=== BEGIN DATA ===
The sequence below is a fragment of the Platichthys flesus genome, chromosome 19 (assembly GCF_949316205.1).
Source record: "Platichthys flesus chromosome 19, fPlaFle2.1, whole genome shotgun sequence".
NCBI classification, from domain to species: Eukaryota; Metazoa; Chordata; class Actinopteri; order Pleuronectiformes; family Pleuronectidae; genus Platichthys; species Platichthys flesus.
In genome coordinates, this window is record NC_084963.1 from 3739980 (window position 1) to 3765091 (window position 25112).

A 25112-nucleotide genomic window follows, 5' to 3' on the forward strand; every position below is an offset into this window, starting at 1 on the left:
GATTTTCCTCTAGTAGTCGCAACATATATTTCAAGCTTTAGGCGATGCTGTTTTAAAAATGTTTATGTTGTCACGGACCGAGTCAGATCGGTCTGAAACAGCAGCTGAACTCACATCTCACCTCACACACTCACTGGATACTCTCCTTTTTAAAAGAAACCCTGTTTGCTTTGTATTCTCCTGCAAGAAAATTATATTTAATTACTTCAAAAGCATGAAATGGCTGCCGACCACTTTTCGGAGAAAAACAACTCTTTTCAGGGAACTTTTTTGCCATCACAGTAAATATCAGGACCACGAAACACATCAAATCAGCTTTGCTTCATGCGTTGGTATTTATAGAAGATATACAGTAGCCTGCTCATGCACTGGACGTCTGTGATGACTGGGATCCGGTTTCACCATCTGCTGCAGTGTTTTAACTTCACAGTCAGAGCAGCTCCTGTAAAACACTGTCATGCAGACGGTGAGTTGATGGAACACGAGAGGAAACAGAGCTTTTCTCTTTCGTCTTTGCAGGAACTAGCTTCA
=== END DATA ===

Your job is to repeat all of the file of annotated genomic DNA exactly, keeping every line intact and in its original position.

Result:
The sequence below is a fragment of the Platichthys flesus genome, chromosome 19 (assembly GCF_949316205.1).
Source record: "Platichthys flesus chromosome 19, fPlaFle2.1, whole genome shotgun sequence".
NCBI classification, from domain to species: Eukaryota; Metazoa; Chordata; class Actinopteri; order Pleuronectiformes; family Pleuronectidae; genus Platichthys; species Platichthys flesus.
In genome coordinates, this window is record NC_084963.1 from 3739980 (window position 1) to 3765091 (window position 25112).

A 25112-nucleotide genomic window follows, 5' to 3' on the forward strand; every position below is an offset into this window, starting at 1 on the left:
GATTTTCCTCTAGTAGTCGCAACATATATTTCAAGCTTTAGGCGATGCTGTTTTAAAAATGTTTATGTTGTCACGGACCGAGTCAGATCGGTCTGAAACAGCAGCTGAACTCACATCTCACCTCACACACTCACTGGATACTCTCCTTTTTAAAAGAAACCCTGTTTGCTTTGTATTCTCCTGCAAGAAAATTATATTTAATTACTTCAAAAGCATGAAATGGCTGCCGACCACTTTTCGGAGAAAAACAACTCTTTTCAGGGAACTTTTTTGCCATCACAGTAAATATCAGGACCACGAAACACATCAAATCAGCTTTGCTTCATGCGTTGGTATTTATAGAAGATATACAGTAGCCTGCTCATGCACTGGACGTCTGTGATGACTGGGATCCGGTTTCACCATCTGCTGCAGTGTTTTAACTTCACAGTCAGAGCAGCTCCTGTAAAACACTGTCATGCAGACGGTGAGTTGATGGAACACGAGAGGAAACAGAGCTTTTCTCTTTCGTCTTTGCAGGAACTAGCTTCA